Since then, Onziema, a front line activist for LGBT rights in Uganda, has defied the government and the evangelicals, and organized gay pride celebrations that were violently disrupted by police.
 
In 2014, he also led a successful challenge of Uganda's infamous law that made homosexuality a crime punishable by death.
 
His activism has put him squarely in the line of fire.
 
"There was always that threat. It was always there. And I knew there was that threat, but I never saw myself like, behind bars," Onziema said. 
 
Ugandan authorities saw things differently.
 
Onziema has been arrested or detained seven times and as a trans man in detention, he is extra vulnerable.
 
"I was stripped by police in 2008 in police detention where the officers wanted to ascertain my gender through my genitalia," he said. 
 
A policewoman plunged her hands into his pants, he says. "I was devastated." He'd never imagined he'd be detained and humiliated. 
 
"And when it happened I think that is when the reality hit all of us in the movement that, you know, this is actually life and death for us."
 
Punishable by death
 
 
Uganda is one of the worst places in the world to be LGBT. In 2014, the country's government passed an anti-homosexuality law that made gay sex punishable by death.
 
"The bill was introduced in 2009 with the help of American evangelicals," Onziema said. "So we stood up. We spoke out."
 
"We reached to the hearts of parents, reached the hearts of teachers, healthcare givers. There were about 55 civil society organizations that came together to form a coalition to fight the law."
 
Six months after the bill was passed, Onziema's coalition scored a court victory, striking the law down on a technicality.
 
Now, Uganda's Minister of Ethics Simon Lokodo wants to bring it back. 
 
Onziema is not fazed. He thinks it's a political move by a government facing re-election.
 
"Obviously it's threatening us," Onziema said. "We're going to elections in 2021, so next year is just going to be politicking all over the place."
 
A stand-off with police
 
After the anti-gay law was struck down, persecution of LGBT Ugandans continued or intensified.
 
When Onziema was arrested in 2016, police threw him in a cell and invited the other detainees to assault him. The violence swiftly became sexual.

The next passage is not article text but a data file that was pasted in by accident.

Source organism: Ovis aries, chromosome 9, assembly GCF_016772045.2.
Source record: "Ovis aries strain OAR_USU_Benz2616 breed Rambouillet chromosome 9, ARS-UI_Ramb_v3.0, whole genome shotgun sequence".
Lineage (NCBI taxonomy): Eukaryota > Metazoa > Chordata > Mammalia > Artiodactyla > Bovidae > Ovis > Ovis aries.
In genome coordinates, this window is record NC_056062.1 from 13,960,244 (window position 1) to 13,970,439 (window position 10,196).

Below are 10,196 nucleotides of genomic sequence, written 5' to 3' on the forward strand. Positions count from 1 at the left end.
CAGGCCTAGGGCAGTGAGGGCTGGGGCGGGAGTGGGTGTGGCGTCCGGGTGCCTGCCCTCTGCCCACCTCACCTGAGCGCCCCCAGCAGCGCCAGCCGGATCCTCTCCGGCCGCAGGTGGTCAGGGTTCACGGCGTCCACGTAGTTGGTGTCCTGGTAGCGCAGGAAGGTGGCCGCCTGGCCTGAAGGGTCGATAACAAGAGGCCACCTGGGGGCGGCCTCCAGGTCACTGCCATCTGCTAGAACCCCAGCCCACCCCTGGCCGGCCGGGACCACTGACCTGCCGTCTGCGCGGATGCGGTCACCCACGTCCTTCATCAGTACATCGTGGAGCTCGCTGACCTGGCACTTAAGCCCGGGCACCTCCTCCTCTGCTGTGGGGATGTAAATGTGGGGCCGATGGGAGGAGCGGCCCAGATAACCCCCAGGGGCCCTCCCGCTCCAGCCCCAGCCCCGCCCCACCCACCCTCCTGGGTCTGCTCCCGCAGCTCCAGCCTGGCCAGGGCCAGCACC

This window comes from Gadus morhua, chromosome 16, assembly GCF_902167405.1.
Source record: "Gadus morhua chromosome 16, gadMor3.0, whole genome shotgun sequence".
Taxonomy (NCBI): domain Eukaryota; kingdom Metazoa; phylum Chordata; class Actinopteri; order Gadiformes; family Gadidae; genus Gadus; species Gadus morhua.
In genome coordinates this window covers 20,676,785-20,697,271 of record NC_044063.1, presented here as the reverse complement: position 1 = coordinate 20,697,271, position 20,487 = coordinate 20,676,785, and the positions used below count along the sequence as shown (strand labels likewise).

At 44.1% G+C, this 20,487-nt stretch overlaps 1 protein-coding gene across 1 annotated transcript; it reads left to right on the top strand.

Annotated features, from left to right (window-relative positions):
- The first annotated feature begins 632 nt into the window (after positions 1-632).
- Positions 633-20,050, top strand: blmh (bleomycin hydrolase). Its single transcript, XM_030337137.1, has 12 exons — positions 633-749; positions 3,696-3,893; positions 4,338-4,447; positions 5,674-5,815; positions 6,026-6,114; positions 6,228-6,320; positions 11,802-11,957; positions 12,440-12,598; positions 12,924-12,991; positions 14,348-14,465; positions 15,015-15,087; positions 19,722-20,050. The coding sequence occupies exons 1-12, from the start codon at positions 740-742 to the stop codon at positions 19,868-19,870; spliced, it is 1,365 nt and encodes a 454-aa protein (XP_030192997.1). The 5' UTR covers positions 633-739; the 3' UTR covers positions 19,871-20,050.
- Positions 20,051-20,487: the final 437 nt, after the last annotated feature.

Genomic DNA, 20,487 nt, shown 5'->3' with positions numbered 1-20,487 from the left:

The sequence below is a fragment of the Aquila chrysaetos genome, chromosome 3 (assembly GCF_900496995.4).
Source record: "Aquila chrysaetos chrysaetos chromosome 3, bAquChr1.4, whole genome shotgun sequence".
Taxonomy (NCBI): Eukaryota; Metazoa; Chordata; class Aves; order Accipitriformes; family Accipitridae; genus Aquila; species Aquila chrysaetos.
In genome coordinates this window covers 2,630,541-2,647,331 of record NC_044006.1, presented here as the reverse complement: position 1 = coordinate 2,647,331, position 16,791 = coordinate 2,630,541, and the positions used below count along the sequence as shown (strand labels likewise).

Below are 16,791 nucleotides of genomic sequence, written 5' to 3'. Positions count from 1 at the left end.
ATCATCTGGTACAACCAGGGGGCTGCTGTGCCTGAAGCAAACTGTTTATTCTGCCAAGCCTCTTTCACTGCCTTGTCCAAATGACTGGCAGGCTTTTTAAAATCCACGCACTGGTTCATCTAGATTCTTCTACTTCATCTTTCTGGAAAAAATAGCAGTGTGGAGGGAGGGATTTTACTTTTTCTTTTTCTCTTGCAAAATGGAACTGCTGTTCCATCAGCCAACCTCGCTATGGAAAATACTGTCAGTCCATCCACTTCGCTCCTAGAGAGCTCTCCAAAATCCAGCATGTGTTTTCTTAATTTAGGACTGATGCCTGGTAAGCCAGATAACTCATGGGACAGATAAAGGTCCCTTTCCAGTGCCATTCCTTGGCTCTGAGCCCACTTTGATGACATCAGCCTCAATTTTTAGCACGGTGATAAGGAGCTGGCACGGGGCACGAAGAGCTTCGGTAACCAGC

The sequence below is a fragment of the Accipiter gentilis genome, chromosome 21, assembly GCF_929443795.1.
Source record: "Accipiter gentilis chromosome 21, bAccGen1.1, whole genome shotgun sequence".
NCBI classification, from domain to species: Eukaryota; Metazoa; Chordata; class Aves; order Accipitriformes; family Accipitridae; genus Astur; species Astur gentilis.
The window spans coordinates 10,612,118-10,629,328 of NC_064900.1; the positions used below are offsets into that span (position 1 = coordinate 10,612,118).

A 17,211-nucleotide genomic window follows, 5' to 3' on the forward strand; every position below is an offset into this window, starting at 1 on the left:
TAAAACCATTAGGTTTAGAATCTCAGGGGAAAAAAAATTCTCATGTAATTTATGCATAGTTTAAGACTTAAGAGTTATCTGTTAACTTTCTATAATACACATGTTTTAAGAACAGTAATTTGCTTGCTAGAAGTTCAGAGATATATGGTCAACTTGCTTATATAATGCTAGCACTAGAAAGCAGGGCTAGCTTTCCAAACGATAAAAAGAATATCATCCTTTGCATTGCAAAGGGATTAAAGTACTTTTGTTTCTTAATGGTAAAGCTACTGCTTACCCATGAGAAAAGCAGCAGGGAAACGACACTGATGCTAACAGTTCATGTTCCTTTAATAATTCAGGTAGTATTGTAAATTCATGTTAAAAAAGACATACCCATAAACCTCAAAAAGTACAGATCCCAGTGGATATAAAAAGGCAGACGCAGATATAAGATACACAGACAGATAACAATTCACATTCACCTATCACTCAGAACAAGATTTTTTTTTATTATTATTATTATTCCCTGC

"I was stripped, beaten to the point of losing hearing in my left ear," he says. 
 
He'd been detained for being at a gay pride celebration, and was released without charges.
 
The fact that there's a community that still needs me, that lend me their voices, that also gives me courage.
 
 Pepe Julian Onziema, Ugandan LGBT activist
 
This year though, there are indications the LGBT community will not be intimidated by Ugandan police. In May, as the community marked the International Day Against Homophobia, police assembled and surrounded the venue.
 
"Any guest who was coming — apart from those who were already inside, who came earlier — were not allowed to go in," Onziema said. 
 
"They sat outside. They did not move," Onziema says.
 
Onziema says the authorities were unsettled by the defiance and disagreed on how to handle it. 
 
"There was a section of the police that was saying, 'Do not touch them.' Then there was another section that was saying, 'Round them up, take them to prison,'" he said. "I think they were a bit confused."
 
"But something amazing happened that day. When the police were there with their guns ... LGBTQ persons who were coming for the event, did not flee."
 
Source of strength
 
The community Onziema has helped empower is one of his main inspirations. 
 
"You can't be a leader without people that you're leading. So the fact that there's a community that still needs me, that lend me their voices, that also gives me courage," he said.
 
The other source of strength for him is his family. While many Ugandan LGBT people are rejected by their parents and relatives, Onziema's mother remained supportive. 
 
"Even when I'm released from police custody I have somewhere to go," he said.
 
Despite the official violence Uganda has directed at LGBT people, Onziema is proud of his country. 
 
"I love this country to bits. And my work is to make it the kind of place that it really is. It's beautiful. It has beautiful people. And I'm just doing my ounce of something to preserve it for people who will come after me."
 
SOURCE: CBC RADIO


News

LGBTIQ organizations in Africa reporting human rights abuses linked to COVID-19 May 19, 2020

Stephen Lewis Foundation / Canada, Press release

World will survive COVID-19 only if 'swift action' taken to help Africa, UN humanitarian says March 25, 2020

Matt Galloway and Idella Sturino, Toronto, Canada, CBC Radio: The Current